I am considering having breast augmentation. Should I go for sub glans or sub muscular? (Photo)

I am considering breast augmentation. The PS I will be using has suggested silicone sub glans instead of sub muscular for a more natural look. Which placement is better? Can sub glans implants end up sagging?

Doctor Answers (27)

Submuscular implant placement is preferred

+2
There will be many different opinions about the best placement of an implant.  I fee that the submuscular position has several advantages including better coverage over the implant, a more natural slope to the upper pole of the breast, statistically decreased incidence of capsular contracture, and  better visualization of the implant on a mammogram.  Others will argue that these advantages do not exist but I believe that the medical literature and my personal experience argue for submuscular placement.  


Atlanta Plastic Surgeon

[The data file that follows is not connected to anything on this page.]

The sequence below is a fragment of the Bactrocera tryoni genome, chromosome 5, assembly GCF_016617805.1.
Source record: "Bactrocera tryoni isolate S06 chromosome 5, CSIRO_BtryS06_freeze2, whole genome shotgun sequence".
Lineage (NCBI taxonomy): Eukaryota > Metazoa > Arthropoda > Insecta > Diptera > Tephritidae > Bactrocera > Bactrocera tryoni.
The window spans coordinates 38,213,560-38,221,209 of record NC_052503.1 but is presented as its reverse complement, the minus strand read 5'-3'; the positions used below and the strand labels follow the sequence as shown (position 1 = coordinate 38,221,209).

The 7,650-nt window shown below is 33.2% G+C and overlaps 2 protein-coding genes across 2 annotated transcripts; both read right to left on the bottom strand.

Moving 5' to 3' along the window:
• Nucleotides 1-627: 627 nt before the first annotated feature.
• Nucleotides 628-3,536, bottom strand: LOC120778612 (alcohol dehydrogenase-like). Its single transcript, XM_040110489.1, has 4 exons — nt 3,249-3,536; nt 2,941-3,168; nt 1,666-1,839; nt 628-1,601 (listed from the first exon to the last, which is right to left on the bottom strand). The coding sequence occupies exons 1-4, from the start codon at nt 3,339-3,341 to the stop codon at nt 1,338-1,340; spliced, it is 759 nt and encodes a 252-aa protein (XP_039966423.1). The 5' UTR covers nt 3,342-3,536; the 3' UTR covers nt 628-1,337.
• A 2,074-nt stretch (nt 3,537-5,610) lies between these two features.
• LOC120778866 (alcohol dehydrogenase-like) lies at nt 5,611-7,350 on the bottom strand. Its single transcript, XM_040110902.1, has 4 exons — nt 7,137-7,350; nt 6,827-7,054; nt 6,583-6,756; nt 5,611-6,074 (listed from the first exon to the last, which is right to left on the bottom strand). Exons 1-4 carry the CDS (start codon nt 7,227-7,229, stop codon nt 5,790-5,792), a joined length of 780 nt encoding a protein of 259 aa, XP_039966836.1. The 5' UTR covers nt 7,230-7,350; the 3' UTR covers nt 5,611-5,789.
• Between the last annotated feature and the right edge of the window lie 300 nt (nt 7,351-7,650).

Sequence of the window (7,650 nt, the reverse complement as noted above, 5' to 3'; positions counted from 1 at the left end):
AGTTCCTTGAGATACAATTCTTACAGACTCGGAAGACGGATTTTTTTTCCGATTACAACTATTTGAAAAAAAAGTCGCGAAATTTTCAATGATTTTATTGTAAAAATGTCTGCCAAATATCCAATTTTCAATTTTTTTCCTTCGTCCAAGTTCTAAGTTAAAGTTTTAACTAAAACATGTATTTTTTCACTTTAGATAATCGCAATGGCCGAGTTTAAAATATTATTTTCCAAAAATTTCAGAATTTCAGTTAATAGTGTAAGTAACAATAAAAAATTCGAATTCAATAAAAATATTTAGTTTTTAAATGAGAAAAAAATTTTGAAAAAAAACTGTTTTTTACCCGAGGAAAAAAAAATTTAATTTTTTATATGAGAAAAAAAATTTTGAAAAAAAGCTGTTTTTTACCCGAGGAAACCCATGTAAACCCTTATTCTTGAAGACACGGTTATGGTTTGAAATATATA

5.0 out of 5 stars 9 reviews

I am considering having breast augmentation. Should I go for sub glans or sub muscular?

+2
I recommend submuscular placement of implants for three reasons.

1. They look more natural as the pectoralis muscle gives a more natural slope in the upper part of the breast and not the bulging softball on the chest look of subglandular placement.
2. The muscle will separate the breast tissue from the implant for the majority of the implant so less tissue is hidden during mammograms (7-8% vs 23-25%).
3. There is less chance of capsular contracture or hardening of the implants when they are placed under the muscle.

The biggest drawback is the extra 2-3 weeks of healing as it feels like a pulled muscle on the chest. I believe this extra 2-3 weeks is worth the lifelong benefits from having them placed submuscularly. 

Brian J. Lee, MD
Fort Wayne Plastic Surgeon
5.0 out of 5 stars 8 reviews

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Nothing natural about implants

+2